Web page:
What it shows teamwork, good character, and the ability to see a long project all the way through. Judging from the responses on this thread, the 1% of Scouts that earn their Eagle is well represented on DT. Goes back to a suggestion I had with Apparition on somehow spinning DT into a job network for IT/Engineering/Technology.

That being said, there should be a site or forum for Eagle scouts that has the ability to verify the credentials, even on Linkedin or Facebook.

RE: Not cool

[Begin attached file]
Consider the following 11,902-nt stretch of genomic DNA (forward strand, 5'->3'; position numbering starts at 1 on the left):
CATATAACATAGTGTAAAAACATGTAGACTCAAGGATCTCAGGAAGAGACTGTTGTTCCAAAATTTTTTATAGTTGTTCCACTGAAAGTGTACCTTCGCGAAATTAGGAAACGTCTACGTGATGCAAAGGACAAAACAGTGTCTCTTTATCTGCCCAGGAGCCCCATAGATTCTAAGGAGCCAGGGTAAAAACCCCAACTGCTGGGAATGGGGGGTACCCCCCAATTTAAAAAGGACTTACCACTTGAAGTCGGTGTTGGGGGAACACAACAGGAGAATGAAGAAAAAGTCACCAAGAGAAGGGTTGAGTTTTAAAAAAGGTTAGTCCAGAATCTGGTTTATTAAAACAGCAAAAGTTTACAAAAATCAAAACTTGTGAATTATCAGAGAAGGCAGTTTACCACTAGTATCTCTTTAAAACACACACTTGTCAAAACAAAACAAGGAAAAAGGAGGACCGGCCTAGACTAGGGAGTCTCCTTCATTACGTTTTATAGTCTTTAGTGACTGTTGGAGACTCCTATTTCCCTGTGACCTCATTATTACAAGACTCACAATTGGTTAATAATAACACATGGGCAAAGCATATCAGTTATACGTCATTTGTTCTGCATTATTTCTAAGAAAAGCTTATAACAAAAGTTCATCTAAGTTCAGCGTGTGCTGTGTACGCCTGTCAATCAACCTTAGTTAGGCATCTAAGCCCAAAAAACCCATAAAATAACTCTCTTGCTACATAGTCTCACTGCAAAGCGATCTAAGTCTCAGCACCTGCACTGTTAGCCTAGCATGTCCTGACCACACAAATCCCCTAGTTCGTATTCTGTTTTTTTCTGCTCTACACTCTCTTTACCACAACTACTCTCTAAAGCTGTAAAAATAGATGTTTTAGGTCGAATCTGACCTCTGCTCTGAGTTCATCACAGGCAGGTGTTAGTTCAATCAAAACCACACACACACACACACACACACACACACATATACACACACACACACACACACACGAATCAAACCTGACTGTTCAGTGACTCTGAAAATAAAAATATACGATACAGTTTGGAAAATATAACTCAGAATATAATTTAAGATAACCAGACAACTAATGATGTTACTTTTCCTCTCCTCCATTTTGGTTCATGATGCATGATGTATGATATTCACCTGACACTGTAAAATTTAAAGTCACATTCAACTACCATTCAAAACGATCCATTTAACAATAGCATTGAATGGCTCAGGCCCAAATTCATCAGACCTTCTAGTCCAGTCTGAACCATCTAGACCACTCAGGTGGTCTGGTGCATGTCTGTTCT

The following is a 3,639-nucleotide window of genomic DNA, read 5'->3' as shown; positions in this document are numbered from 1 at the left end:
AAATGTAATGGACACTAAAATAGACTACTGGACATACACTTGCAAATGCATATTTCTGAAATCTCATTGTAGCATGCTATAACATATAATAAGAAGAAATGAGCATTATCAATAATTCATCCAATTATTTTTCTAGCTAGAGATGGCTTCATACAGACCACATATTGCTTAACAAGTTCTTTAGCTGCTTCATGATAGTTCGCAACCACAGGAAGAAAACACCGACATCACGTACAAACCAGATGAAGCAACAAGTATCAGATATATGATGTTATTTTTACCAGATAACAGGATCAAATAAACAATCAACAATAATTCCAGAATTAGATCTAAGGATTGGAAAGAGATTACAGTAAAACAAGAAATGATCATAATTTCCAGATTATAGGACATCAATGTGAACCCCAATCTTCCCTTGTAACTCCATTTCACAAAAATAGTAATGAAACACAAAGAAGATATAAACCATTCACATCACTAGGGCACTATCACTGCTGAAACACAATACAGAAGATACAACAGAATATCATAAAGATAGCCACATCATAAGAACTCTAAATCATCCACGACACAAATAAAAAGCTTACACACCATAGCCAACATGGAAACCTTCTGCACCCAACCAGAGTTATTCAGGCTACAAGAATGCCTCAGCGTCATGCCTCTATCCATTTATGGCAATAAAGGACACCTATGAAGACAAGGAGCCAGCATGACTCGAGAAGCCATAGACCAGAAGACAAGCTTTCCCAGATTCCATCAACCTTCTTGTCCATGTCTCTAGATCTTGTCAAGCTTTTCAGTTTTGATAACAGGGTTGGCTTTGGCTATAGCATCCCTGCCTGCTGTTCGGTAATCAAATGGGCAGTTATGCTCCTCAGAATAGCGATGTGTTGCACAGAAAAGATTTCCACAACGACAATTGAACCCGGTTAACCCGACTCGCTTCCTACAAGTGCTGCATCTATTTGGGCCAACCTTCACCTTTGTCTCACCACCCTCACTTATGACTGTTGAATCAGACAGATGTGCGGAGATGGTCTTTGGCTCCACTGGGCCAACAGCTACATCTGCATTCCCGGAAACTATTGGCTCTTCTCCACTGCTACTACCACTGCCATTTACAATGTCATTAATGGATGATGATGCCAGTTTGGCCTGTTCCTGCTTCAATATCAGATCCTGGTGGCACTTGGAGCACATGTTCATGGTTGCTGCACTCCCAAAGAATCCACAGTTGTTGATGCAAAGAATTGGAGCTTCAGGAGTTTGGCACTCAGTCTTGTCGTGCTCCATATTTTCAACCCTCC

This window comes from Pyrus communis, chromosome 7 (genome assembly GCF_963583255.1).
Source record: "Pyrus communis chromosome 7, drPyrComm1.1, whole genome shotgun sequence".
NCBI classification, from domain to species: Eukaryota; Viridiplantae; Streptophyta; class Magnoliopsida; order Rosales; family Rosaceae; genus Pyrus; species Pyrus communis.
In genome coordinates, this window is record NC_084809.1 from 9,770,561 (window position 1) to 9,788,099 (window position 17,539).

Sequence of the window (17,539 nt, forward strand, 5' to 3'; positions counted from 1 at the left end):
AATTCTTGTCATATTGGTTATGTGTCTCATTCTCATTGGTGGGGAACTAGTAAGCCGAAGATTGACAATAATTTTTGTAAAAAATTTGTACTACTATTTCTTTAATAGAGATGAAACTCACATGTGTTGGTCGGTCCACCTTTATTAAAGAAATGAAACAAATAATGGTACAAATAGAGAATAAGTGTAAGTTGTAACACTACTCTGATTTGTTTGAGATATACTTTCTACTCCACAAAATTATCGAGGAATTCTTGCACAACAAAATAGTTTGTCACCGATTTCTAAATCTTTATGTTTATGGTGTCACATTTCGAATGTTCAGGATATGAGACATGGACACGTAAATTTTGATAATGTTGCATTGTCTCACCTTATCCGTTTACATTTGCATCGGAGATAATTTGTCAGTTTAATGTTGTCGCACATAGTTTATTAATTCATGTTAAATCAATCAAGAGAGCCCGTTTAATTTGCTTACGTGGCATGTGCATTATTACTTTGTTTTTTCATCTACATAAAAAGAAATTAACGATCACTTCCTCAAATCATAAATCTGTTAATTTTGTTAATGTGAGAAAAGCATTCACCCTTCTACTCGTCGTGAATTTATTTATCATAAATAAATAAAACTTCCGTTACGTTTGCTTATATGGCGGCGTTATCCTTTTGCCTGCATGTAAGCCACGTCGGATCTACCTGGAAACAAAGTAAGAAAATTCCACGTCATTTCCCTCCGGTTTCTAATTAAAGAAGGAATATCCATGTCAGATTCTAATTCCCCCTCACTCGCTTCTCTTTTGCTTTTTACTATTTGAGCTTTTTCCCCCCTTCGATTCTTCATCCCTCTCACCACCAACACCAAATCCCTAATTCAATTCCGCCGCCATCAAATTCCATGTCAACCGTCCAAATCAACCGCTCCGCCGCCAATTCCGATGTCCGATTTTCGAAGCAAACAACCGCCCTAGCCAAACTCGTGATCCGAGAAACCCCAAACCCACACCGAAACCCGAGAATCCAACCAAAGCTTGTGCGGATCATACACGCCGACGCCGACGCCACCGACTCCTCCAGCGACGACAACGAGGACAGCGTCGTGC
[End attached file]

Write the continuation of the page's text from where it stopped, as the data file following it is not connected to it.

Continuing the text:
By MrBlastman on 4/29/2010 9:27:34 AM , Rating: 2
I'd absolutely keep it on your resume, it is something to be proud of that so few people accomplish. I've always heard positive things about it when I have interviewed in the past for jobs and you never know, the guy doing the interview might just have his also.

Humorous and worth mentioning: It is also worthwhile to keep your Eagle wallet card with you. My brother was once pulled over for speeding and the cop walked up to his window to ask for his license and registration. My brother took out of his wallet both his license and his eagle scout card. The cop looked at them both, walked back to his car for a moment, then came back and handed them to him. He told him to move along and to keep his speed down.

So yes, there are good reasons to keep it with you at all times.